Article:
Before Thursday’s game, Larry Drew was asked to characterize the first half of what has been, even by the Hawks’ schizo standards, a strange season. “Given what the schedule was and our situation with injuries,” the coach said, “I have to be pleased overall.”
And you know what? He’s right. Sort of.
The Hawks hit the All-Star break third in the Southeast Division and sixth in the Eastern Conference, and if , before this truncated season began, you’d where this team might rank, third and sixth would have seemed reasonable responses. But, these being the Hawks, they didn’t track a path anyone would have predicted.
They started hot, saw Al Hoford lost to injury and somehow got hotter. On the morning of Feb. 2, no Eastern team had fewer losses than the Hawks. Then, as if on cue, this plucky bunch lost all semblance of pluck.
The Hawks reported for work Thursday having lost eight of their past 11 games, and the eight losses weren’t a string of heartbreaks. They were, to be blunt, a series of heartless non-efforts that you wouldn’t expect from any professional aggregation, let alone a team holding a winning record. In only one of the eight losses had the Hawks not trailed by 20 points, and in three they’d fallen behind by 30.
“We’ll never position ourselves to be making excuses,” Drew said, and then he mentioned the injuries and the schedule again, which made it sound as if he was … er, making excuses. And it’s true that this latest five-game road swing was a bear, and it’s true that it ended with the Hawks missing not just Horford but Joe Johnson, too. (Still, Hawks were getting blown out before they ceded Philips Arena to the circus and before Johnson was scratched with tendinitis.)
The three-week plunge from 16-6 to 19-14 took the edge off the season’s first half. Yet again, the Hawks had run into quality opposition and done their incredible shrinking act. Yet again, we were given cause to doubt this team and its bona fides. Were the Hawks as good as their record? If so, why do they get blown out so often?
Asked if, without Horford and Johnson, his team simply doesn’t have enough players, Drew said: “We’ve got plenty of guys to compete.” Then his guys went out and proved two key points:
Yes, they do still have enough players.
Yes, they do possess more than a dollop of professional pride.
The team that had trailed at the half of its past three games by an aggregate 58 points led this one by 17. Josh Smith (14 first-half points) and sub Jannero Pargo (15) had nearly matched the Magic (30) by themselves. The Hawks had defended smartly — even without Jason Collins to pester him, Dwight Howard only mustered four points in the half — and banked 21 fast-break points to Orlando’s two.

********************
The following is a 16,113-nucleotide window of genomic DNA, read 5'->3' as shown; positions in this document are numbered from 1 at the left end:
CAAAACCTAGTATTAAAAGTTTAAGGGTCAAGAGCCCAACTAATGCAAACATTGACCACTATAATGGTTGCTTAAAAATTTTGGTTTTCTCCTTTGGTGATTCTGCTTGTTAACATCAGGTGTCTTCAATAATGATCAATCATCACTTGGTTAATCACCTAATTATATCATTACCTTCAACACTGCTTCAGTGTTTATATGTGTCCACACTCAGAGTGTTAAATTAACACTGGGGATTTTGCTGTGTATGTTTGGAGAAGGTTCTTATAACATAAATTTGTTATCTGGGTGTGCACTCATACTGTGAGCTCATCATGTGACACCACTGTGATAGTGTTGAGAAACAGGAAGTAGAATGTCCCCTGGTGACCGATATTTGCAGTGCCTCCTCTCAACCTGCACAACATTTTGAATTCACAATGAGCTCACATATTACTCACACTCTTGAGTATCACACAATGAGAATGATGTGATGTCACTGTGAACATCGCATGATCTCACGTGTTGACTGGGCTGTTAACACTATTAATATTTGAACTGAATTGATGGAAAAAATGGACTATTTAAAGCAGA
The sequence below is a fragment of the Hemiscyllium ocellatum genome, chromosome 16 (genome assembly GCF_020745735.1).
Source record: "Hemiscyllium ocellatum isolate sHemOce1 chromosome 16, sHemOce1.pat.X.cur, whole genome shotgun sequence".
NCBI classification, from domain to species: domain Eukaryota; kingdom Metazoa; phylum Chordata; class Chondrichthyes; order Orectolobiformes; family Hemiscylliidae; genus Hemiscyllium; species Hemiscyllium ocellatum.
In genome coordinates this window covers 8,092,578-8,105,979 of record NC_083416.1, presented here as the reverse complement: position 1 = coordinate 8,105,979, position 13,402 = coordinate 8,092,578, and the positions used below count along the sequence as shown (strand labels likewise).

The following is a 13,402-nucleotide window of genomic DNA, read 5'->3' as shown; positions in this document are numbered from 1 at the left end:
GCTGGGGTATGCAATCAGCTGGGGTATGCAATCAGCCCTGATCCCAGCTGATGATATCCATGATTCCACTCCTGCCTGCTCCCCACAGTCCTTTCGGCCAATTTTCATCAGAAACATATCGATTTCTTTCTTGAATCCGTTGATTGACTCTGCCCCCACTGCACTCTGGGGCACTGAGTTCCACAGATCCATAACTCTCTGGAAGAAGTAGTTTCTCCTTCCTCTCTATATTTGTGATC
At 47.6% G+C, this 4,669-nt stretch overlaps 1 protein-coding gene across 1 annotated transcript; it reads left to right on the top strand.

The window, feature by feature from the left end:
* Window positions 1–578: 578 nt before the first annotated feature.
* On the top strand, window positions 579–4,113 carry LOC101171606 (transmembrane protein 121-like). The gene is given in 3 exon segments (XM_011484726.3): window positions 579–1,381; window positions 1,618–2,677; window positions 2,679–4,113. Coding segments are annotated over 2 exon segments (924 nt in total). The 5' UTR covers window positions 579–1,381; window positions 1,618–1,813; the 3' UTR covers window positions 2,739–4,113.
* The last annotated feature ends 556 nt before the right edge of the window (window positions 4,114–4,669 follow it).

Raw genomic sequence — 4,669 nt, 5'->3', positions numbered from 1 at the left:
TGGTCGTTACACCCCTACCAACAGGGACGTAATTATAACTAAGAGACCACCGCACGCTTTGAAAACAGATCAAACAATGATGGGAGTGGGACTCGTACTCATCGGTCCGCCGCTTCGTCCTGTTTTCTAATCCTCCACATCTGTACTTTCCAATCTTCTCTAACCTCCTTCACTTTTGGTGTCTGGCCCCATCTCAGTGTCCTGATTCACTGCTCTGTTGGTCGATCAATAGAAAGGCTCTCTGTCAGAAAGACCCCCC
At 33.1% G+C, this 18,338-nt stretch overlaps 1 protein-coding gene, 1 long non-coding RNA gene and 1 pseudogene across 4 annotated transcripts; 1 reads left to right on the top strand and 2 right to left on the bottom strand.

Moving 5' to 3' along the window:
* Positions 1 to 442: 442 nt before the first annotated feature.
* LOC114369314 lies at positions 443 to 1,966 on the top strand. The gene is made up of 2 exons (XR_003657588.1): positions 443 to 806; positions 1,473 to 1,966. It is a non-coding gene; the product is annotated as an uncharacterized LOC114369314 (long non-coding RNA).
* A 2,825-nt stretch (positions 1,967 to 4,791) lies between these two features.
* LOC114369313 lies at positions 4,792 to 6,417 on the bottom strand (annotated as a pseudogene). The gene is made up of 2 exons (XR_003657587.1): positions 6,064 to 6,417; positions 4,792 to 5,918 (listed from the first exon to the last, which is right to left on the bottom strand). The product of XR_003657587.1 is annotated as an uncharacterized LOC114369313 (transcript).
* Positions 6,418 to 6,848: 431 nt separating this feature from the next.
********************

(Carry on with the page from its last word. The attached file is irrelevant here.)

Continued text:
Said Smith: “We played like a desperate team … We played the way we’re capable of playing.”
As quick as you could say, “Where has this effort been?”, you were wondering where it went. Twenty seconds into the fourth quarter, the game was tied. (That’s the thing about the NBA — not all blowouts remain blowouts.) Were the Hawks about to close the season’s first half by throwing away a game at the end, as opposed to the beginning?
Nope. They rebuilt the lead to eight points, saw it dwindle to one, then put it away. The game’s key sequence: Smith missed a jumper, but Zaza Pachulia outfought Howard, who the league’s leading rebounder, and fed Willie Green in the corner. Green’s 3-pointer made it 72-68. The Magic would get no closer than three thereafter.
Speaking before the game, Drew had said, “Going into the all-star break, this would be really big.” And, even if it was technically only a Thursday night game in February, it seemed rather essential in the grand scheme.
“We still have to limit those [blowout losses],” Smith said, “but it was definitely good not to lose by double digits — or to lose, period.”
The Hawks, who’ve mostly lost to plus-.500 teams this season, beat one of those. (Albeit the only one the Hawks have come to own.) After three lousy weeks, they gave themselves a warm and fuzzy memory to mull over the five-day hiatus, and they gave their questioning audience reason to think there might be hope for this strange team after all.
By Mark Bradley